June 21, 2002 - Tons-o-fish, few takers. Anybody notice that when not laboring in current tongues, surf, moonlight, drop-offs, rips, creases and depressions the tail end of June usually signifies the arrival of lockjaw disease among our linesided friends? We have never received this many reports from seasoned salters regarding frustration in their attempts to match wits with the stripers that inhabit the shallow geography of Cape Cod.

We have entered a time when fly selection begins to move up the latter of importance. No longer can we merely jettison a 1/0 Chartreuse Super Clouser and expect every fish within a 1-mile radius to accept its authenticity. Our tackle along with our tactics must become more refined if we are to achieve any modicum of shallow water success.

May we make a few recommendations on the terminal side of the ledger that may lead to a more fortuitous day afield. Leaders: The jury may still be out on fluorocarbon, however I am totally convinced of its effectiveness. While I don't find it necessary to construct the entire leader out of this material, your refusal rate will certainly decline when high quality (and there's a lot of junk out there) fluoro is utilized as tippet. This being said, I have also not experienced any noticeable variation in acceptance rate pertaining to the diameter of the material itself. An example of a well constructed leader: 3'-33lb RIO Saltwater (butt), 3'-22lb RIO Saltwater (mid), 4'-20lb Orvis Mirage Fluorocarbon (tip) that is similar in diameter to RIO 13.2Lb Saltwater. Flies: Anyone who has viewed my inventory of summer sight-fishing flies would be hard pressed to detect a size 2 hook. That's due to the fact that all are tied on size 4 and smaller. In almost every case the bait that is found in shallow water flats habitat is juvenile or immature and generally seeking the protection that only inches of water can provide. We would encourage you to consider constructing baitfish patterns sand eels, shrimp and crustaceans sparsely and on size 4's and 6's. If you are skeptical about the effectiveness of these diminutive offerings in regards to their acceptance by larger proportioned fish, you are mistaken. While it may seem a bit ineffectual tossing a size 6 shrimp pattern to a meandering striper on a 3-mile square flat, I will assure you they are effective.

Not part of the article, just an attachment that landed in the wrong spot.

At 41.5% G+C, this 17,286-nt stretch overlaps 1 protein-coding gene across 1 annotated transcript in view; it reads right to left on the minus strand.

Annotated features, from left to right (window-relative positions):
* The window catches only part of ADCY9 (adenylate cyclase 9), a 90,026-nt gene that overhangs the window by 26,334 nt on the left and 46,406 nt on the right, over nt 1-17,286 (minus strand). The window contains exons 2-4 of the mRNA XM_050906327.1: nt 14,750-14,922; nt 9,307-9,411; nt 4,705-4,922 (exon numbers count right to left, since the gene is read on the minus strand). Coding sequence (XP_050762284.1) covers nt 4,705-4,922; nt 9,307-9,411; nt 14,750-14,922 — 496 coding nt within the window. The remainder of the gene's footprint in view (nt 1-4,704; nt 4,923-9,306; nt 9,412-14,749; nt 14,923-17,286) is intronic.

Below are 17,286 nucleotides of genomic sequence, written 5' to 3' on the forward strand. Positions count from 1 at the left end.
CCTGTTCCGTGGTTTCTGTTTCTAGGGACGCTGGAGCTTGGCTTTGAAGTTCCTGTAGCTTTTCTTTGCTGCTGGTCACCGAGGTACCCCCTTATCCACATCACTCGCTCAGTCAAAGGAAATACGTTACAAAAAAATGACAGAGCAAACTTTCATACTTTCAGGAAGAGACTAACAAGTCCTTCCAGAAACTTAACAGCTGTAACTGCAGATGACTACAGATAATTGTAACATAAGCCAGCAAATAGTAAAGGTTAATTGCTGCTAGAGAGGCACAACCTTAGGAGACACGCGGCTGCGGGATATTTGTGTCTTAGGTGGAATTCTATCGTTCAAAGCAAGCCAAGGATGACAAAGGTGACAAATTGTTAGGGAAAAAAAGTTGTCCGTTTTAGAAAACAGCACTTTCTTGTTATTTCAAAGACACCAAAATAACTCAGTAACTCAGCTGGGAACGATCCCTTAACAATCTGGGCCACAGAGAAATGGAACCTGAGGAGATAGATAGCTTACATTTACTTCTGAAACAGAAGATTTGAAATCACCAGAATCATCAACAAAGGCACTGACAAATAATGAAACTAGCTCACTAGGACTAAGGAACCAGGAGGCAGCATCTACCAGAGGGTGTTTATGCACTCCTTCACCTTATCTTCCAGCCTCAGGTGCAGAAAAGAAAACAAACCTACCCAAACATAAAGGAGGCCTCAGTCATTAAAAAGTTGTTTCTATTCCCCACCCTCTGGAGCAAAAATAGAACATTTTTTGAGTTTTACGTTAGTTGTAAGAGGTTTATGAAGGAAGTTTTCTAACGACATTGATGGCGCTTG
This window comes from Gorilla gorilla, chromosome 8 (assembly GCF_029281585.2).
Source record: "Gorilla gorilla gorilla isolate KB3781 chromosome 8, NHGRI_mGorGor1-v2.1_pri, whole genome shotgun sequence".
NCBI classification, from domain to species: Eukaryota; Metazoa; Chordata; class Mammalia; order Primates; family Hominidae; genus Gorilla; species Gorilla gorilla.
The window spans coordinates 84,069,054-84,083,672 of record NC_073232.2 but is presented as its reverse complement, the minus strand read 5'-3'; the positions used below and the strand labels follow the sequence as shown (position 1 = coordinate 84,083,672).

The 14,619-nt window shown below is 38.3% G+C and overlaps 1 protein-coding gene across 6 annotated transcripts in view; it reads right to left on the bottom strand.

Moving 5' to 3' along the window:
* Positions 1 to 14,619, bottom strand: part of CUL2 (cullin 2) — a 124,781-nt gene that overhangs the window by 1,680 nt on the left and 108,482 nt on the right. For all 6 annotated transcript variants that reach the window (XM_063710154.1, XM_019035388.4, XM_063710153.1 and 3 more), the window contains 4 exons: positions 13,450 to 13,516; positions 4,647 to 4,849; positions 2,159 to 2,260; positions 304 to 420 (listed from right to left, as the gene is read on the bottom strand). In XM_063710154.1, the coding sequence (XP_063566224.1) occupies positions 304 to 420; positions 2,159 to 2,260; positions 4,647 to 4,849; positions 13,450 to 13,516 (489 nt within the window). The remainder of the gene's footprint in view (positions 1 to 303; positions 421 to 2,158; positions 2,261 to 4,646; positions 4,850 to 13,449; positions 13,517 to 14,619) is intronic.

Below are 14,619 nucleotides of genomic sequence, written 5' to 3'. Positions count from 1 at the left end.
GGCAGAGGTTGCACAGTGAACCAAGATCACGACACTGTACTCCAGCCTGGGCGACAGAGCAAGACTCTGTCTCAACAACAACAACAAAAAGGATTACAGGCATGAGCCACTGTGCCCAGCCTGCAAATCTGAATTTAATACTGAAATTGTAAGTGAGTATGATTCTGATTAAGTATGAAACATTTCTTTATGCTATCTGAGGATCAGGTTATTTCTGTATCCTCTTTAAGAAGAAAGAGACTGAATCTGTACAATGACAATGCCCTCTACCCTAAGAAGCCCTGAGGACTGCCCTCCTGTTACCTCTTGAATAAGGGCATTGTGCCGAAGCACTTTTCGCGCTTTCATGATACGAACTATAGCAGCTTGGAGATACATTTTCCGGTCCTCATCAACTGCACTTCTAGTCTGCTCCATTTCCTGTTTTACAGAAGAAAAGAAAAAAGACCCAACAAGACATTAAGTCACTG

Sometimes things go right. We had the pleasure of making some south Cape area recommendations to saltwater novice, Sean Beausoleil, and he forwarded his comments…

"Last nights conditions were ideal, with no wind, and an over abundance of fish. From about 7:30 to 11:00 one could hear fish breaking everywhere. Although my final tallies were not great, 6 fish total, I finally got a good taste for fast fishing in the salt. As I reflect my biggest problem was that the bluefish destroyed many of my good flies… secondly, I am not sure my presentation was ideal… I wish I was still out there because tonight will be even better with a high tide of 8PM and the weather likely ideal…"

You did just fine Sean. Oh, by the way, the area was Popponesset Gut.

Good fishing and safe wading,


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